A layered white blend that tastes of honeysuckle, lemon, carmel apple and meringue… with a long mineral finish. Gulf of Maine Scallops ($24), with thyme risotto custard in tomato-truffle butter, were giant, juicy and seared just right. And hard-to-find Monterey Spot Prawns ($24), native to these local shores (and Santa Barbara), were just like our waitress described: the appearance of crawfish with the buttery taste of a lobster. Getting down and dirty to dig tender meat out was a pleasure, especially when there’s lemon brown butter to dip it in. Served with a cauliflower bacon linguine, it’s a filling dish. I’d come back just for the spot prawns… when they’re on the menu.

Yin Yan Salmon at Flying Fish

Flying Fish Grill, Carmel-by-the-Sea – Have long heard raves about this half-underground Japanese haven for fresh seafood. The food showed creativity and portions were large, though often puzzlingly paired with angel hair pasta, local fish and artichokes plentiful on the menu. Service was haphazard: at 8:30pm, we were seated next to an uproariously loud table on one side (in an an otherwise quiet, small space) and a family of about 8 with kids on the other, with nowhere to move. With entrees ranging from $19-33, we were hoping for a slightly more grown-up experience for that price. Too bad, given that the pricey fare stands strong. Free ginger salsa & wontons (basically Asian ‘chips and salsa’) to start, are a little too easy to polish off. Rare Peppered Ahi ($26) was overcooked initially, which the waitress apologized for even as she set the plate down, saying she could take it back. Yes, we want it sent back. It came back actually rare the next time, with an addictive mustard, sesame, soy sauce over angel hair pasta, Chinese cabbage and mushrooms. Another take on fish and pasta is the Yin-Yan Salmon ($24), half the salmon covered in plain sesame seeds, the other in black. This one’s creamy with a soy-lime cream sauce and snow peas.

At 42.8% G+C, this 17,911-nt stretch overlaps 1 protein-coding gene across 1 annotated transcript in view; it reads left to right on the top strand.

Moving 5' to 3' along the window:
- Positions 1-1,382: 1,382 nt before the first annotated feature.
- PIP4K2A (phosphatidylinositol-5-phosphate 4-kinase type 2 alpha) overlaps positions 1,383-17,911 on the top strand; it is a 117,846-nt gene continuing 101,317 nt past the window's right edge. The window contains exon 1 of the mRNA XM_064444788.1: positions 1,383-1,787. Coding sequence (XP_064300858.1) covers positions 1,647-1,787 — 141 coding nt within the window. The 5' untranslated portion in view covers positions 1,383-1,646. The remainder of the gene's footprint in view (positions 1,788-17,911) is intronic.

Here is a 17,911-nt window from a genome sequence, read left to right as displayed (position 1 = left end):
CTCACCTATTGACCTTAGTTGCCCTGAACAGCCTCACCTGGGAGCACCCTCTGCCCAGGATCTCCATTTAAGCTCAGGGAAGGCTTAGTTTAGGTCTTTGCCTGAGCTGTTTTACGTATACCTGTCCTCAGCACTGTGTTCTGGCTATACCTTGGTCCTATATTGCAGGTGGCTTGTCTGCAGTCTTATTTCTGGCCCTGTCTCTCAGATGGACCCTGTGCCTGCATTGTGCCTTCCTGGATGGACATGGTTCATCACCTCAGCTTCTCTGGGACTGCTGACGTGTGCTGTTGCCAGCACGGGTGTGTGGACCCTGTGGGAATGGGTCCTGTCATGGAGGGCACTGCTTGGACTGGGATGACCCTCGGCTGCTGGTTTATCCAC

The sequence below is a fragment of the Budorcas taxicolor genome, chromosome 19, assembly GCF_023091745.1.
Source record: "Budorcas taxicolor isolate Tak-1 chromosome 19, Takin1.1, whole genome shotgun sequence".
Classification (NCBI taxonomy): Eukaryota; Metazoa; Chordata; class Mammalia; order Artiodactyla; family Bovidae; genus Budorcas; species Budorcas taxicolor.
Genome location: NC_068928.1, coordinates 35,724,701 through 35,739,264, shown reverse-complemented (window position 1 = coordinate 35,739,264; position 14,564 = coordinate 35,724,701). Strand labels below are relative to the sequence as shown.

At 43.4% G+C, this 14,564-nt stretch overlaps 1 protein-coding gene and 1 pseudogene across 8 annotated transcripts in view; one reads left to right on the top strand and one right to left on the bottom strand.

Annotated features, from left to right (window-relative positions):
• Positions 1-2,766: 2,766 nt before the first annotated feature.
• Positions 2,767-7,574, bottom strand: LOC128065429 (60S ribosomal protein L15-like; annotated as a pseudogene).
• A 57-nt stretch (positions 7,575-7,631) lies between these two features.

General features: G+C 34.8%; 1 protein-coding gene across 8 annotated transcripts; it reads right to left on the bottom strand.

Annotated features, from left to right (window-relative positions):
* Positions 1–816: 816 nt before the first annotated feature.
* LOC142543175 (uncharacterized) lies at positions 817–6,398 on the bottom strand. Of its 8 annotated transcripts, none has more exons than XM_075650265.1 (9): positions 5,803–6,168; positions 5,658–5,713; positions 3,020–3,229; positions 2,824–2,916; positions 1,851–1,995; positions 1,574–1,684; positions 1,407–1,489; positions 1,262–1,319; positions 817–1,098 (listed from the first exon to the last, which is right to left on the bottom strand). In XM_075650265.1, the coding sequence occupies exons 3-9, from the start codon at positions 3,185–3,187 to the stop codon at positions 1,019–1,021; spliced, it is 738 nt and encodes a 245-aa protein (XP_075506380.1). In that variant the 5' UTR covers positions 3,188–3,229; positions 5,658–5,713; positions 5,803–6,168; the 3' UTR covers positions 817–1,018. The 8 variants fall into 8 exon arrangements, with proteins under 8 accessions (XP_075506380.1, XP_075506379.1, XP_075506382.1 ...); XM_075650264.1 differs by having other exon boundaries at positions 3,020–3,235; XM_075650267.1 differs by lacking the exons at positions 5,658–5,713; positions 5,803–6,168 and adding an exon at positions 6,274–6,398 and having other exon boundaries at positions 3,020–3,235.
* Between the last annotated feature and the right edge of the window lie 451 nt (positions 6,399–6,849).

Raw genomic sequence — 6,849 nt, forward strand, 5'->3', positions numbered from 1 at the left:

Neilsen Bros. Market, Carmel-by-the-Sea – For picnic lunches and all-around gourmet selection of meats, produce, mustards, wines, jams, breads, etc… this old-fashioned market is your best stop in town.

And the rest…

Sunday Jazz Brunch at Eastwood's Mission Ranch
Sunday Jazz Brunch at Eastwood’s Mission Ranch

Brunch at Clint Eastwood’s Mission Ranch, an idyllic patch of land in Carmel with sheep-filled meadows and ocean in the distance, is a leisurely experience. At just under $30 a person, it’s all-you-can-eat with one glass of champagne or a mimosa, but the “Jazz Brunch” mention is misleading as it’s one guy on a piano plus occasional drum sequencer which you can only hear inside, not on the large patio where everyone is seated. I’d never recommend for the food (basically a glorified hotel buffet), though the omelet station has plenty of good ‘fixins’, plus a range from steak, salmon, soup, pasta, desserts to fruits, pastries, cereals, eggs. It’s 100% about the setting – on a vibrantly blue day, the Renaissance Man and I read Keats to each other over mimosas… now this feels like vacation!

Casanova's front garden
Casanova’s front garden

I wish I could tell you Carmel-by-the-Sea’s Casanova was worth eating at because this fetching house (once lived in by Charlie Chaplin’s chef? Random!) is an absolutely charming spot for lunch or glass of wine, whether you sit in the house’s alcoves, patios and inner courtyards or the front garden. If you can, it’s worth walking through just to see the space. But food was lackluster at best… and not cheap. $16 entrees for lunch (salads, sandwiches, pastas) and I could’ve had better at a non-descript cafe in San Francisco. Makes me sad since the place truly feels like Europe, as the owners re-created it in homage to their childhood European home. If only half as much care went into the food.